There’s a reason this hasn’t been covered in MSM. Katrina gave Gore’s movie a lot of traction, and the owners of this country don’t want more of the same.

  9. Dan B says:

    Re: Bob W @3.

    Albedo effect is part of climate models. White clouds reflect more heat than dark ocean or land. However clouds still absorb some heat. A white surface in bright sun still becomes warm.

    Some climate scientists believed that the planet would regulate greenhouse gas warming with increased cloud production. That was shown to be incorrect more than 100 years ago. One of the hidden parts of the solar gain equation is water vapor – invisible but a better greenhouse gas than CO2. Also cloud cover does not make an area much colder since it helps hold heat near the ground at night. As is apparent with AGW the upper layers of the atmosphere become cooler while lower layers become warmer because the heat can’t escape back to space (re-radiate) as rapidly because greenhouse gases reflect heat back towards the surface.

    And clouds in a heating world won’t necessarily be dispersed like an even white blanket, the type that would be needed to effectively reduce heat gain at the surface. They’re more likely to become taller and aggregate into storm systems due to increased heat, more thunderheads, more intense downpours, etc.

    It’s fairly simple math that’s been born out by complex computer simulations and real world observations.

  10. Barry says:

    If only we could stop here and deal with thousand year floods as the new “normal”.

    But we can’t. As Dr. Hansen points out in his new book, there are three things that will ensure our new “normal” will be much worse:

    1) there is more warming in the pipeline from CO2 we have already emitted

    2) our infrastructure and energy systems will take years to move away from fossil fuels ensuring lots more CO2 even after we decide to do something about it

    3) our “faustian bargain” with aerosols. burning coal and diesel and other fossil fuels also releases gobs of aerosols that temporarily masking some of the CO2 warming. when we stop burning fossil fuels to curtail CO2 we will also curtail the cooling aerosols. aerosols will disappear in a couple years but much of the CO2 will stick around for millennia. the result will be a rapid and nasty warming bump we can’t escape.

    imagine being in a desperately overheated room and realizing that the thermostat has a thirty year delay built in. oh, yeah…we don’t have to image that…we get to live it.

    Senators, can we please put a big, life saving, danger-Will-Robinson, pollution penalty on fossil fuels now? Do we need to lose Florida first?

  11. Dan B says:

    Barry @8;

    “Do we need to lose Florida first?”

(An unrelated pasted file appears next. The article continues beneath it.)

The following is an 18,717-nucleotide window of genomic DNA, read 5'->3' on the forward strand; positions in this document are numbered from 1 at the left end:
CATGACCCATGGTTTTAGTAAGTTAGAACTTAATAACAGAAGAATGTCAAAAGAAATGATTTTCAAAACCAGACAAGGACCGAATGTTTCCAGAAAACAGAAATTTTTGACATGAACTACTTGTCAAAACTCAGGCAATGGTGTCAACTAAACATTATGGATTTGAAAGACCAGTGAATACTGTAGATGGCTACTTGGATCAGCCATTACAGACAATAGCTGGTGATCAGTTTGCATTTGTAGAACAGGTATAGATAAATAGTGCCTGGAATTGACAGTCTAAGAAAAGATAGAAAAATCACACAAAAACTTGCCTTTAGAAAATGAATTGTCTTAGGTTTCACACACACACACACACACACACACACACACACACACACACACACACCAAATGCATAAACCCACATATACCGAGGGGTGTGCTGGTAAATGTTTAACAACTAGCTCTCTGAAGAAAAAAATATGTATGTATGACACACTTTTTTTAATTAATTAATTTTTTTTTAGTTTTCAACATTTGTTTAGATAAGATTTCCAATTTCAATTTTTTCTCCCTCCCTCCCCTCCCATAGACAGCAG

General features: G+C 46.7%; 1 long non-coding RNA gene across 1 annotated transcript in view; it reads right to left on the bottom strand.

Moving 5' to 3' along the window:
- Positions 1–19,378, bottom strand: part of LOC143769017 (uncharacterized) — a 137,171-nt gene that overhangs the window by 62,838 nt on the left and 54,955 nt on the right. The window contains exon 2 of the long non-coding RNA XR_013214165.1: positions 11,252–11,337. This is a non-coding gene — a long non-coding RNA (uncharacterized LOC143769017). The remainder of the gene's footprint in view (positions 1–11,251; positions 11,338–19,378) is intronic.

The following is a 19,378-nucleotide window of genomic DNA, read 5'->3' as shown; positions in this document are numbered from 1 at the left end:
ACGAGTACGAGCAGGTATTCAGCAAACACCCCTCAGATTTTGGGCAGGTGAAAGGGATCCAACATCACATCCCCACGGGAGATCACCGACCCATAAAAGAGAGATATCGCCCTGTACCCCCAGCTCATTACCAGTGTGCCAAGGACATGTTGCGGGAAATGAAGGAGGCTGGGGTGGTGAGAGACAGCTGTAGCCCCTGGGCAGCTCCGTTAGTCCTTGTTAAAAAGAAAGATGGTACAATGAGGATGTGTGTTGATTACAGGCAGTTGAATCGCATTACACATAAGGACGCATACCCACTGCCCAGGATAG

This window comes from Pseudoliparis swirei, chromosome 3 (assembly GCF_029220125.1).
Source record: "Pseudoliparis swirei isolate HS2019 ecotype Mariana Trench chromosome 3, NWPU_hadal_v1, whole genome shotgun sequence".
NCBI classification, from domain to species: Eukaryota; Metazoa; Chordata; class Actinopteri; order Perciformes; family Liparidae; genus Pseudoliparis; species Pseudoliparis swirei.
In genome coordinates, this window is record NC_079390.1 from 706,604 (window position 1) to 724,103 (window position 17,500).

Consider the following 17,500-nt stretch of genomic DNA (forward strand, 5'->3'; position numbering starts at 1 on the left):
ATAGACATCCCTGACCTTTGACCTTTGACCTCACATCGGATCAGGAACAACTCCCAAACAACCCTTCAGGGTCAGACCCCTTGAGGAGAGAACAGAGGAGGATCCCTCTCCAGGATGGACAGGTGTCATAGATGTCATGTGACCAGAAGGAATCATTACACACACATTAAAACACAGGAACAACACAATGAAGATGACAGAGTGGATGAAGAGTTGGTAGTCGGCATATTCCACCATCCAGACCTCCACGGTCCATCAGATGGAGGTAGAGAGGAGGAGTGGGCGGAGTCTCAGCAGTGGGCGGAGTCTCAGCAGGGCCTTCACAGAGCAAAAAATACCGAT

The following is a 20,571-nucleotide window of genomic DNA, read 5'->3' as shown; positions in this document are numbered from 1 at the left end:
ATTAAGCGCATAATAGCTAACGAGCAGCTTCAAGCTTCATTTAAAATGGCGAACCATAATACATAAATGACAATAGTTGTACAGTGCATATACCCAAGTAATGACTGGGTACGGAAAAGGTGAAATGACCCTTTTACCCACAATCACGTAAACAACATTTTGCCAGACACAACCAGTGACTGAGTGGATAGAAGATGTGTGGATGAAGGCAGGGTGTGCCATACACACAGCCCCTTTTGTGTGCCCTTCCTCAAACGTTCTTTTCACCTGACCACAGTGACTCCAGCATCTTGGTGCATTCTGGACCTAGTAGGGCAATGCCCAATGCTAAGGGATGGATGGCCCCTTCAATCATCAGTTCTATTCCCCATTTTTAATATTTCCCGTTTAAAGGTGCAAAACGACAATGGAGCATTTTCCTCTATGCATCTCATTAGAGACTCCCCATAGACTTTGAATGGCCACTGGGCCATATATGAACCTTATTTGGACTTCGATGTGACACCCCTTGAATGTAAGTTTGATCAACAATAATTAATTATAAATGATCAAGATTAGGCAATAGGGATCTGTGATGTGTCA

My bet is we’ll “lose” something like agricultural production in the Midwest to drought and/or violent storms (prior to harvest) – or – much of the forests of the American west to conflagrations long before Florida goes under the waves.

    Rocketing food prices and viscerally horrific scenes of firestorms would do much to put the country into panic and the economy into a(nother) tailspin.

    Florida will go under the waves many years after the unseen and unknown horrors have made their point. The unprecedented violence and unpredictability of weather will most likely throw our civilization into chaos before the sea rises appreciably.

  12. Anna says:

    When I moved to Rio one year ago locals were shaking their heads saying “it’s been raining so hard for two years now, when’s this going to stop?”
    Now one year later it still hasn’t stopped, and I personally have never before in my life seen so much water coming down. Beginning of april the rains killed 200 persons here in Rio, it was terrible. This summer(i.e. January) the water temperature was 8 degress Celsius (46 F) _above_ average, and the newspapers reported that the scientists were baffled and had no idea why.
    How can that be? How can it be that scientists say they have no idea why the sea is so much warmer it causes a whole season to rain away?
    Tourists are abandoning Rio…it just rains too much.
    I wish I had a map like yours for Rio.

  13. PurpleOzone says:

    New Hampshire had 4 deluges beginning in late February and for the next month. Intense rain in sheets that went on and on. I ditched plans to go out during the last one; a man who didn’t was killed by a tree that fell from the sodden earth onto the parkway.

    Most of the storms dumped 6″. The first had howling winds that snapped or ripped apart trees. I’ve no idea what wind speed is necessary to twist a trunk into splinters. 2 weeks ago crews were still working to remove the trees from roofs. The ones that fell in yards are still there. 5 or 6 trees went down within a hundred yards of my building, fortunately none on a structure.

    Rainfall in March set a huge record. Main street in Salem, an old city, was impassable twice. Widespread flooding and damage. The national media gave little coverage.

    People this was predicted by the climate scientists and is happening in many places. It gets worse.

  14. paulm says:

    #1 That should have been 100yr precipitation event (not flood) …

  15. Doug Bostrom says:

    Ping to Joe on paulm’s comment #7,

    Flood Causes Record Unemployment Spike
    http://www.wsmv.com/money/23661917/detail.html

    NASHVILLE, Tenn. — The flood is now the worst disaster in Tennessee history and has put a record number of people out of work.
    May 26, 2010 at 7:57 pm

    Seems that would make a great topic for a post.